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Discussion Starter #1
I just got my bari back from the repair shop and i noticed that it works well, but the middle and low E are so sharp when i play them. Does anyone know what is wrong? I cant find any leaks or stuck keys. Any advice?
 

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Distinguished SOTW Member/Forum Contributor 2009
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key height on the D is probably too high. Try this.

Play an E. SLOWLY SLOWLY depress the D key. At some point, the pitch will go flatter. Then it'll get stuffy and lose control. Then it'll become a D.

If there's some range where the key could be lowered, not be stuffy, have better control, but have the E sound a bit lower in pitch, ask your tech to lower the D key height somewhat. Its a cheap, easy fix for some pitch problems, particularly on bari (IME).
 

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Discussion Starter #3
Is there any way i can fix it at home without visiting the tech? He was the one who caused this.
 

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Sorta, but you don't want to. Seriously, its not a big mistake for a tech to leave a key set too high. If you use the method I described above and decide that the key should be set a little lower, just go ask your tech. This is not a big deal, if that's the cause.

Try what I described and see if there's a range where you could have the D key set to fix the E pitch without stuffiness or a lack of stability.

D key height may not be the problem. You'll know that its not the problem if you try to slowly bring down the D key, but there is not a range where E comes into tuning but the note is still stable, strong, and not stuffy. If there's no room to set the D lower, either (a) the other keys are set uniformly too low (a bigger problem), or (b) the tone hole is in a slightly too high place on the body tube, or (c) you have some odd octave pip or mouthpiece mismatch. We can discuss those issues, and their cure, if the process above doesn't work. But fixing the D key height is really simple for a tech.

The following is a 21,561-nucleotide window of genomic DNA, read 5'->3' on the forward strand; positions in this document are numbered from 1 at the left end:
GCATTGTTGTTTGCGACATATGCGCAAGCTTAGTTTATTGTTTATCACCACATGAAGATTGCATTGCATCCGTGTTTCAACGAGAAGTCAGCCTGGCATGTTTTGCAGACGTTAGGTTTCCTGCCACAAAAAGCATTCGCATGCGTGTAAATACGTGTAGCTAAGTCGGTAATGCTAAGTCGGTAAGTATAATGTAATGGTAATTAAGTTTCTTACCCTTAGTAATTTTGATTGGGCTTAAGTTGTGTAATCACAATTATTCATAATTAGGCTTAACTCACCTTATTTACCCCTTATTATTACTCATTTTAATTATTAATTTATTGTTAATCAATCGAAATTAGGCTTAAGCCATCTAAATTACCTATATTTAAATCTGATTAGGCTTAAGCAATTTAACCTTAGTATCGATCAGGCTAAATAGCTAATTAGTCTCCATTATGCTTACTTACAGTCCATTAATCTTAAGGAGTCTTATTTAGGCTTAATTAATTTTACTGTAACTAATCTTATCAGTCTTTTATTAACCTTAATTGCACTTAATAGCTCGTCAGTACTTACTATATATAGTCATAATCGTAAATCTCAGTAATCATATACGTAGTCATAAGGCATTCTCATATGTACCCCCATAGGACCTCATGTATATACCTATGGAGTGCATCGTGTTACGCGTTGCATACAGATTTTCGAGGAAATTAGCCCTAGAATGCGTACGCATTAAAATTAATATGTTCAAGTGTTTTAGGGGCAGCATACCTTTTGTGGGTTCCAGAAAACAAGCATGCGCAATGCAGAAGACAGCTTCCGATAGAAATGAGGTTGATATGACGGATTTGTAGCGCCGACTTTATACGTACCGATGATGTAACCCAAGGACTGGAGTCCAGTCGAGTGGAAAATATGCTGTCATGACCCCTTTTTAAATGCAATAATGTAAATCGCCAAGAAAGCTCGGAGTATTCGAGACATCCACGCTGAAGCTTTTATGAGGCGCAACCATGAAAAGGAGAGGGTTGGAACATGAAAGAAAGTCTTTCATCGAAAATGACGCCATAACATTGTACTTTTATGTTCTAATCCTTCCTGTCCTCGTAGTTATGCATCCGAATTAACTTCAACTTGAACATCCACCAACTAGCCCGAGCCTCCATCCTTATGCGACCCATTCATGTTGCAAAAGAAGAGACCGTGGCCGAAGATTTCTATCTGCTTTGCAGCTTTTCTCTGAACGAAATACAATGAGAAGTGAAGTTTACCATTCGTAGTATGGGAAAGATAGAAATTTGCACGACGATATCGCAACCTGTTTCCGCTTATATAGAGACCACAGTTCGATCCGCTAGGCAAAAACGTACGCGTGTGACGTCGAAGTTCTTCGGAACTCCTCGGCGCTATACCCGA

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Discussion Starter #5
This sucks, i have to drive another hour to get to the stupid tech that is probably just doing this to cause me to come back. Its not fair!!!
 

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This sucks, i have to drive another hour to get to the stupid tech that is probably just doing this to cause me to come back. Its not fair!!!
Thats pretty disrespectful..The tech has set it up to what would be a standard configuration, keys opening to a standard height, Im assuming they would have also played it, the fact you say it works well means at least they have done a decent job, however a specific note being sharp can be you, can be the instrument, can be the mpc, can be a lot of things, making a statement "the stupid tech" is not a very advisable response in a tech section of a forum..I encourage people to test play there instrument while there in my shop, so we can fine tune to suit them. Did you play the instrument in his repair shop, if so why did you not notice it then, if not why didnt you..
 

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Discussion Starter #7
Thats pretty disrespectful..The tech has set it up to what would be a standard configuration, keys opening to a standard height, Im assuming they would have also played it, the fact you say it works well means at least they have done a decent job, however a specific note being sharp can be you, can be the instrument, can be the mpc, can be a lot of things, making a statement "the stupid tech" is not a very advisable response in a tech section of a forum..I encourage people to test play there instrument while there in my shop, so we can fine tune to suit them. Did you play the instrument in his repair shop, if so why did you not notice it then, if not why didnt you..
Your right, i didnt mean it like that. I dont think all techs are bad. Maybe if i ask tomarrow and tell them my situation, they could fix it for free
 

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Your right, i didnt mean it like that. I dont think all techs are bad. Maybe if i ask tomarrow and tell them my situation, they could fix it for free
I believe they'll have no problem fixing it for you for free, but as simso pointed out already, you should always play your horn before you leave the repair shop.
 

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I would be very surprised if they charged you for it, I know I give 6 months unconditional warranty on an instrument if Ive done the service, I also give one year warranty on all repads this includes follow up tweaks adjustments to suit the player.
 

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Discussion Starter #10
I would be very surprised if they charged you for it, I know I give 6 months unconditional warranty on an instrument if Ive done the service, I also give one year warranty on all repads this includes follow up tweaks adjustments to suit the player.
Thanks guys, i feel way better now. And again, i am sorry for saying that about the techs, it was my first experience with a tech and i was freaking out.